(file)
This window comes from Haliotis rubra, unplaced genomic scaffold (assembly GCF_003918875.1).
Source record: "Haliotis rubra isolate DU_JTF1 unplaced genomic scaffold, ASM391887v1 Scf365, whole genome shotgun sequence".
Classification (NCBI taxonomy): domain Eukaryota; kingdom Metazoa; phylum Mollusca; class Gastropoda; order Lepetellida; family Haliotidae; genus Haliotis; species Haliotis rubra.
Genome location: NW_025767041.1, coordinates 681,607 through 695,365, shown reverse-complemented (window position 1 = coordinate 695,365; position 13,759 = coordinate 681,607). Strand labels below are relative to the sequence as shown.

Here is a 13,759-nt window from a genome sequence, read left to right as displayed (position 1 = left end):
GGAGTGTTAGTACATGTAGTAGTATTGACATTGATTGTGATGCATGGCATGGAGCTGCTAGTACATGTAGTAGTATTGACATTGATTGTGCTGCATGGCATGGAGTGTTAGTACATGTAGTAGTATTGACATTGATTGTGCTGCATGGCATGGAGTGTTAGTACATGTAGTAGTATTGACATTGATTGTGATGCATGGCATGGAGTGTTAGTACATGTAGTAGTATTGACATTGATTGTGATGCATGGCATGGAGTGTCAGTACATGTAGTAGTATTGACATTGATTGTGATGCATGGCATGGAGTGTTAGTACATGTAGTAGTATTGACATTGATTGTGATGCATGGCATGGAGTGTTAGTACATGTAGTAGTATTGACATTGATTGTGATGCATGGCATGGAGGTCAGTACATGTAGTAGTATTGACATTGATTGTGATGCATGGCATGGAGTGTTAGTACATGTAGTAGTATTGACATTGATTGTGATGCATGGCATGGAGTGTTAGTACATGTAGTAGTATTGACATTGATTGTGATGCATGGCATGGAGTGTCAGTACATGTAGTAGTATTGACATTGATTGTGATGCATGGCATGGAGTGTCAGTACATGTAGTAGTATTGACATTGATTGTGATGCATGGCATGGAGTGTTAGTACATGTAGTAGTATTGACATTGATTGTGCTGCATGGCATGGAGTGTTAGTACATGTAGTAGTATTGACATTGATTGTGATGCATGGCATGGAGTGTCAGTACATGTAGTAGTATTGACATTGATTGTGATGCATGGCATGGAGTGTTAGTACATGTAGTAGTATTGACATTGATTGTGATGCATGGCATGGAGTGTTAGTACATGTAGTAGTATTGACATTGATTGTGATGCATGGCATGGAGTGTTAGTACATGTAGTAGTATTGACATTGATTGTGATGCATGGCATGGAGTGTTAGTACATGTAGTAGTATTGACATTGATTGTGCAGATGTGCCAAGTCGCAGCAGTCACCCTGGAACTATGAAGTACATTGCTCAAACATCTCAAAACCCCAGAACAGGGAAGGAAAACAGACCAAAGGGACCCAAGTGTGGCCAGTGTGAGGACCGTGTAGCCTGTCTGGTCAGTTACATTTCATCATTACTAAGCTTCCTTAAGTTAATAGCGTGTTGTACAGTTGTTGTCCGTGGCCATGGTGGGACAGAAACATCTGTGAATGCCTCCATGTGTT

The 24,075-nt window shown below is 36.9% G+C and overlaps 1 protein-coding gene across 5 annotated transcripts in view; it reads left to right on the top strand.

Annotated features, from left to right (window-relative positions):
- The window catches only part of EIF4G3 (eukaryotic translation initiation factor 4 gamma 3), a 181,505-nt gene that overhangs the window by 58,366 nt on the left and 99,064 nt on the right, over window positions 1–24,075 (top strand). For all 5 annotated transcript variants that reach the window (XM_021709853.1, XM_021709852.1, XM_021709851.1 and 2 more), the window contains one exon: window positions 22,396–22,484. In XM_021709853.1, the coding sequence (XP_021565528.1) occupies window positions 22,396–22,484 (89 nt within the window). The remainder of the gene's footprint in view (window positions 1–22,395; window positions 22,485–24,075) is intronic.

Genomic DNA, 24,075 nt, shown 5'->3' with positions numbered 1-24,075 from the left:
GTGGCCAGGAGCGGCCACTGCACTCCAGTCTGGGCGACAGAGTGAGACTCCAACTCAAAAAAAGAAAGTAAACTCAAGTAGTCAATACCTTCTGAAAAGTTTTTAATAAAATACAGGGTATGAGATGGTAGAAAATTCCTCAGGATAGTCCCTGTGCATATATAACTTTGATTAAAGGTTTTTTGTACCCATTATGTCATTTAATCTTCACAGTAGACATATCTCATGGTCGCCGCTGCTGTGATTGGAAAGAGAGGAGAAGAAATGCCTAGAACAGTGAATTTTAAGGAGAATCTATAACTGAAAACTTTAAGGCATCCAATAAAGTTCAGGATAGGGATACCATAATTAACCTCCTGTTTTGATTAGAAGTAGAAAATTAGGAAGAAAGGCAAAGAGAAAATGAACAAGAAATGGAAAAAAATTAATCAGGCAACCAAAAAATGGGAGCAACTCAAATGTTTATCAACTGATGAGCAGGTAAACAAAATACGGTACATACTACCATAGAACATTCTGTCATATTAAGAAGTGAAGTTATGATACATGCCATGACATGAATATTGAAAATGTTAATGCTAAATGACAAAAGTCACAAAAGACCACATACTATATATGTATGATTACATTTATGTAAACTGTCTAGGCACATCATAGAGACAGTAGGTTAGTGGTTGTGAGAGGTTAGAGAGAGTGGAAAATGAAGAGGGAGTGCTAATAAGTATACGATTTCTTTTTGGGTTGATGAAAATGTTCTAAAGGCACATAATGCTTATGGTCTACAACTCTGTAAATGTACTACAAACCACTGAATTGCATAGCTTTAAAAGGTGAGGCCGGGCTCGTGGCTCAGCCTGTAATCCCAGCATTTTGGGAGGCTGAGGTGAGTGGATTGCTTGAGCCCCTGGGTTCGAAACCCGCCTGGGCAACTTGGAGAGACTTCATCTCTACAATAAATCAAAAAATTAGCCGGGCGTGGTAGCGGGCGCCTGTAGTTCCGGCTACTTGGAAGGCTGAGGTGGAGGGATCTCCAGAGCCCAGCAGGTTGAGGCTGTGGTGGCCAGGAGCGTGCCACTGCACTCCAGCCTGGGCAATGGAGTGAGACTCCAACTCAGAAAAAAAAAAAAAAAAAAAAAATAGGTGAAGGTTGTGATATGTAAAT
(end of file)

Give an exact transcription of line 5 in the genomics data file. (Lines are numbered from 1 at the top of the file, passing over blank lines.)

Here is a 13,759-nt window from a genome sequence, read left to right as displayed (position 1 = left end):